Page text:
An important feature of HTTP is the temporary redirect, where a resource can have a “permanent” URI while its content moves from place to place over time. For example, http://purl.org/syndication/history/1.0 remains a constant name for that resource even though its location (as specified by a second URI) changes from time to time.
If this is such a useful feature, then why does the browser address bar show the temporary URI instead of the permanent one? After all, the permanent one is the one you want to copy and paste to email, to bookmark, to place in HTML documents, and so on. The HTTP specification says to hang on to the permanent link (“since the redirection MAY be altered on occasion, the client SHOULD continue to use the Request-URI for future requests.”). Tim Berners-Lee says the same thing in User Agent watch points (1998): “It is important that when a user agent follows a “Found”  link that the user does not refer to the second (less persistent) URI. Whether copying down the URI from a window at the top of a document, or making a link to the document, or bookmarking it, the reference should (except in very special cases) be to the original URI.” Karl Dubost amplifies this in his 2001-2003 W3C Note Common User Agent Problems: “Do not treat HTTP temporary redirects as permanent redirects…. Wrong: User agents usually show the user (in the user interface) the URI that is the result of a temporary (302 or 307) redirect, as they would do for a permanent (301) redirect.”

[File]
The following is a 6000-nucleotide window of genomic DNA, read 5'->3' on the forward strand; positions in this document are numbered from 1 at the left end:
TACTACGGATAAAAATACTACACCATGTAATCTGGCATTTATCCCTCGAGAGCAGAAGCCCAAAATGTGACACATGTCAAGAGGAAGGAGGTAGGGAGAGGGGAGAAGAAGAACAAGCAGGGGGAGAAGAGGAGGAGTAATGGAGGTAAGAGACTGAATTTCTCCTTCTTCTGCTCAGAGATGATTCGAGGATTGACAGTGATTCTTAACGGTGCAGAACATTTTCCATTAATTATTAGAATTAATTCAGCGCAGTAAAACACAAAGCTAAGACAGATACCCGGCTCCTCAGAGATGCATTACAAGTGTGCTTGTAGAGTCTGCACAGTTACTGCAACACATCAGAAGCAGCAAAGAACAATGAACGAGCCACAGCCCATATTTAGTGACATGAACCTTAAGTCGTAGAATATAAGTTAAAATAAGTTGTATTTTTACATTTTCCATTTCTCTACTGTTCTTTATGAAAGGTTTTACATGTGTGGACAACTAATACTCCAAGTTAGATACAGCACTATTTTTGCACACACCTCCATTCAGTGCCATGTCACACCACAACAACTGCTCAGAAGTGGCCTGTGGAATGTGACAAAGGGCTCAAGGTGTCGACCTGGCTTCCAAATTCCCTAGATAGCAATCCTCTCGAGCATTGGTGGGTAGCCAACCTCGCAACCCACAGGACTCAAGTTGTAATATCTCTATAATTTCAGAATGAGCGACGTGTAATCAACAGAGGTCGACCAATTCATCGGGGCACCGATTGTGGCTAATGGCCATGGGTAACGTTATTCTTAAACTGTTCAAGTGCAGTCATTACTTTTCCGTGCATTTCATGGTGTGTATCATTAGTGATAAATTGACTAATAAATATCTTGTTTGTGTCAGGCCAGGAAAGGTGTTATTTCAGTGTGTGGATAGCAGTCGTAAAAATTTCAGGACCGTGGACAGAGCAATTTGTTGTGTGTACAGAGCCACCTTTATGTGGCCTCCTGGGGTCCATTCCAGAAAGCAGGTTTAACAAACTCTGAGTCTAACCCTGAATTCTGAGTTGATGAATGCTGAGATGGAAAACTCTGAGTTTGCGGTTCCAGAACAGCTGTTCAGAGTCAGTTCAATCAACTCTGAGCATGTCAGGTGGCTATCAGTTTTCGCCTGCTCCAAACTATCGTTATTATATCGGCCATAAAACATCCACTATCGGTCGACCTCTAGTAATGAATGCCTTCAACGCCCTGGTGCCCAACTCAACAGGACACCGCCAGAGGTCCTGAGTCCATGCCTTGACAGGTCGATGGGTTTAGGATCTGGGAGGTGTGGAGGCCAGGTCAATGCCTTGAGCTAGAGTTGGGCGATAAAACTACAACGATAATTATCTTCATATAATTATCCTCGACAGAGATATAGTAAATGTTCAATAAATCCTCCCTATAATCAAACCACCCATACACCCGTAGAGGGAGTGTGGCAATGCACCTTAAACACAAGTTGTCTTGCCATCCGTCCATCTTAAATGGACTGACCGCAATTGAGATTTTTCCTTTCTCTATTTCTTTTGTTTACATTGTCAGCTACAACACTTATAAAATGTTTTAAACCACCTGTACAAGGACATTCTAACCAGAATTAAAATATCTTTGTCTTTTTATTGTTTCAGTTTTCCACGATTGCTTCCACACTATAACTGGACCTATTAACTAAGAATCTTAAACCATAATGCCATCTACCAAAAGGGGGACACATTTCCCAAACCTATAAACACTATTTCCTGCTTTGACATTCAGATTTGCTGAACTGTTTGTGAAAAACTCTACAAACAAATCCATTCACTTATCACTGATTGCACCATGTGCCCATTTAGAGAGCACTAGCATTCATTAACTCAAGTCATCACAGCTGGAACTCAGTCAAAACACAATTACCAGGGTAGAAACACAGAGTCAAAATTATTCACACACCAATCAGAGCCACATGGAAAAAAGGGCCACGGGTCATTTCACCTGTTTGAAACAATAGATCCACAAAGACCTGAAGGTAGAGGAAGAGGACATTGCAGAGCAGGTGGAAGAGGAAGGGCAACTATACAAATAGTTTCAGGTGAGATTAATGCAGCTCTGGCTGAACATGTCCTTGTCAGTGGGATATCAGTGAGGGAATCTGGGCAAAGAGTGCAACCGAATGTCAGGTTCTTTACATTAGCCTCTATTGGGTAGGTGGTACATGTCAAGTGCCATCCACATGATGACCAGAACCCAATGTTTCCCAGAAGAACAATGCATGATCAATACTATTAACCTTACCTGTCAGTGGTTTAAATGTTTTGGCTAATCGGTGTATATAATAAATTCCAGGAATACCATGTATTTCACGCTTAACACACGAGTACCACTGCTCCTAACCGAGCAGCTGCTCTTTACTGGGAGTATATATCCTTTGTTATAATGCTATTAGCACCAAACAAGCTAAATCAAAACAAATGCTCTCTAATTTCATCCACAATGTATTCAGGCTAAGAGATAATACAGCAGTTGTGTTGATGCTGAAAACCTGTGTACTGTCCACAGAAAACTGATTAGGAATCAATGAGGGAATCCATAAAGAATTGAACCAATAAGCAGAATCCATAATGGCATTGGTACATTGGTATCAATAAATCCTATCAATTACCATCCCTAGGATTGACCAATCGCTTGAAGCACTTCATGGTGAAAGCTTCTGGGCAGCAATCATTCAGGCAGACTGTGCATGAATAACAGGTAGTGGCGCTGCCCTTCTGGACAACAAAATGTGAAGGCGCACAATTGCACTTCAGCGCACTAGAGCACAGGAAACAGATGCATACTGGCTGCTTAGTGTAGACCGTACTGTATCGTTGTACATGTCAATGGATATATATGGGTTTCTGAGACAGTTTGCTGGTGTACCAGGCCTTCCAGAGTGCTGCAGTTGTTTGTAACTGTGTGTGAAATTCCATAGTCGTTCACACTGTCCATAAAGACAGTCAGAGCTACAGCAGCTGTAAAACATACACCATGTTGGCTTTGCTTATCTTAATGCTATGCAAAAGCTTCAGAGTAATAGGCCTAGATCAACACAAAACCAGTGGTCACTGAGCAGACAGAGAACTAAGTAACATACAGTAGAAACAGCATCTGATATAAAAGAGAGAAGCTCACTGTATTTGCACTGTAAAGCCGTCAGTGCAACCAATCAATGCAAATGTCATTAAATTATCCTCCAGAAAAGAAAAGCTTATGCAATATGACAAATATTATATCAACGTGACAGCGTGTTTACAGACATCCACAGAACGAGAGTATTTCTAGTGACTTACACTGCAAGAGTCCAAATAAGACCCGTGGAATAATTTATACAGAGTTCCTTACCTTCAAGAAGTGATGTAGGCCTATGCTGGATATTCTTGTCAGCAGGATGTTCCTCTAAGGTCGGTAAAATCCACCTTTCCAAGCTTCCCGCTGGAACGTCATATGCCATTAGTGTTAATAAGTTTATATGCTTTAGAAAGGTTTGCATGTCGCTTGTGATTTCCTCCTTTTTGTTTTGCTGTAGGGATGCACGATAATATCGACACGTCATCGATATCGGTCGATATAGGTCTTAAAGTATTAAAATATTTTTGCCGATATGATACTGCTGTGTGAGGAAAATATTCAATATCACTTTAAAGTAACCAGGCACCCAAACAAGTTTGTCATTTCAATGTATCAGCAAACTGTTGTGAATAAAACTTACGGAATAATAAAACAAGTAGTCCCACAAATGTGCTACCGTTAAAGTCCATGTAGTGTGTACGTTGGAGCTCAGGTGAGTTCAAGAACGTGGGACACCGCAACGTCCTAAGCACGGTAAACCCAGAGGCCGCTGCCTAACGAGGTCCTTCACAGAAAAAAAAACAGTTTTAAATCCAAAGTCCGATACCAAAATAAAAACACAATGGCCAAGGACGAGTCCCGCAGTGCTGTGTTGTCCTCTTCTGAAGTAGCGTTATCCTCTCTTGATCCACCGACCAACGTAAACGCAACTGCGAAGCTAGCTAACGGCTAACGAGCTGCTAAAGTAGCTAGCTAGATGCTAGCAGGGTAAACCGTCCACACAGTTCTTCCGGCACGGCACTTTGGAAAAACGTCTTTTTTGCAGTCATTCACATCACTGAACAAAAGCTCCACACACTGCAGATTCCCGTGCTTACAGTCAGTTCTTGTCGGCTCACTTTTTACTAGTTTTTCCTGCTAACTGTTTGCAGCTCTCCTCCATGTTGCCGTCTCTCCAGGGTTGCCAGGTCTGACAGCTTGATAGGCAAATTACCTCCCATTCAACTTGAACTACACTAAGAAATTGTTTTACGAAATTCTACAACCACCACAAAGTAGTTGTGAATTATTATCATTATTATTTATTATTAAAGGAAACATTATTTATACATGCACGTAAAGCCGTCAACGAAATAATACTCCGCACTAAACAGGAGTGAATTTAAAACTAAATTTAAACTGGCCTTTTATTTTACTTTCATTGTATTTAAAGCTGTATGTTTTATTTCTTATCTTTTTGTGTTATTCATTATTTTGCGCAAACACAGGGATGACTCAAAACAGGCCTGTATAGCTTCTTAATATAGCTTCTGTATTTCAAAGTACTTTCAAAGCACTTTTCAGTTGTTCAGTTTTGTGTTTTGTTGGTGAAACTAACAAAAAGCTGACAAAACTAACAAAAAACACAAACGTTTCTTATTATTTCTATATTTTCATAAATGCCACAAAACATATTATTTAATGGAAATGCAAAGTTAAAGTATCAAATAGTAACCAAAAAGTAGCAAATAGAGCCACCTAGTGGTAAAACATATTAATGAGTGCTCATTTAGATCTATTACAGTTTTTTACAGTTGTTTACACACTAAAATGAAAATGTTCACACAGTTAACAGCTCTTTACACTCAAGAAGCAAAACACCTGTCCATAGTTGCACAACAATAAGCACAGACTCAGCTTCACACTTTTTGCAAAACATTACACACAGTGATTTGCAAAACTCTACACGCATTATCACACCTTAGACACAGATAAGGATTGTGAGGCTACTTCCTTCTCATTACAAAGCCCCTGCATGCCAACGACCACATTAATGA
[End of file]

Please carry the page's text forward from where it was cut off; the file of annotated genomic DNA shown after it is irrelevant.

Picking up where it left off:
So why do browsers ignore the RFC and these repeated admonitions? Possibly due to lack of awareness of the issue, but more likely because the status quo is seen as protecting the user. If the original URI (the permalink) were shown we might have the following scenario:
an attacker discovers a way to establish a 3xx redirect from http://w3.org/resources/looksgood to http://phishingsite.org/pretendtobew3 – either because w3.org is being careless, or because of a conscious decision to deed part of its URI space to other parties
user sees address bar = http://w3.org/resources/looksgood with content X, and concludes that the X is attributable to the resource http://w3.org/resources/looksgood
user treats the http://w3.org/ prefix as an informal credential and treats the http://w3.org/resources/looksgood content as coming from W3C (without any normative justification; they just do) when in fact it’s a phishing site pretending to be W3C
user enters their W3C password into phishing form, etc.
Were the user to observe address bar = http://phishingsite.org/pretendtobew3 with the same content, she might suspect an attack and decline to enter a password.
An attacker might make use of an explicit redirection service on a site similar to that provided by purl.org, or it might exploit a redirect script that takes a URL as part of the query string, e.g. http://w3.org/redirect?uri=http://phishingsite.org/pretendtobew3 .
This line of reasoning is documented in the Wikipedia article URL redirection and its references and in Mozilla bug 68423.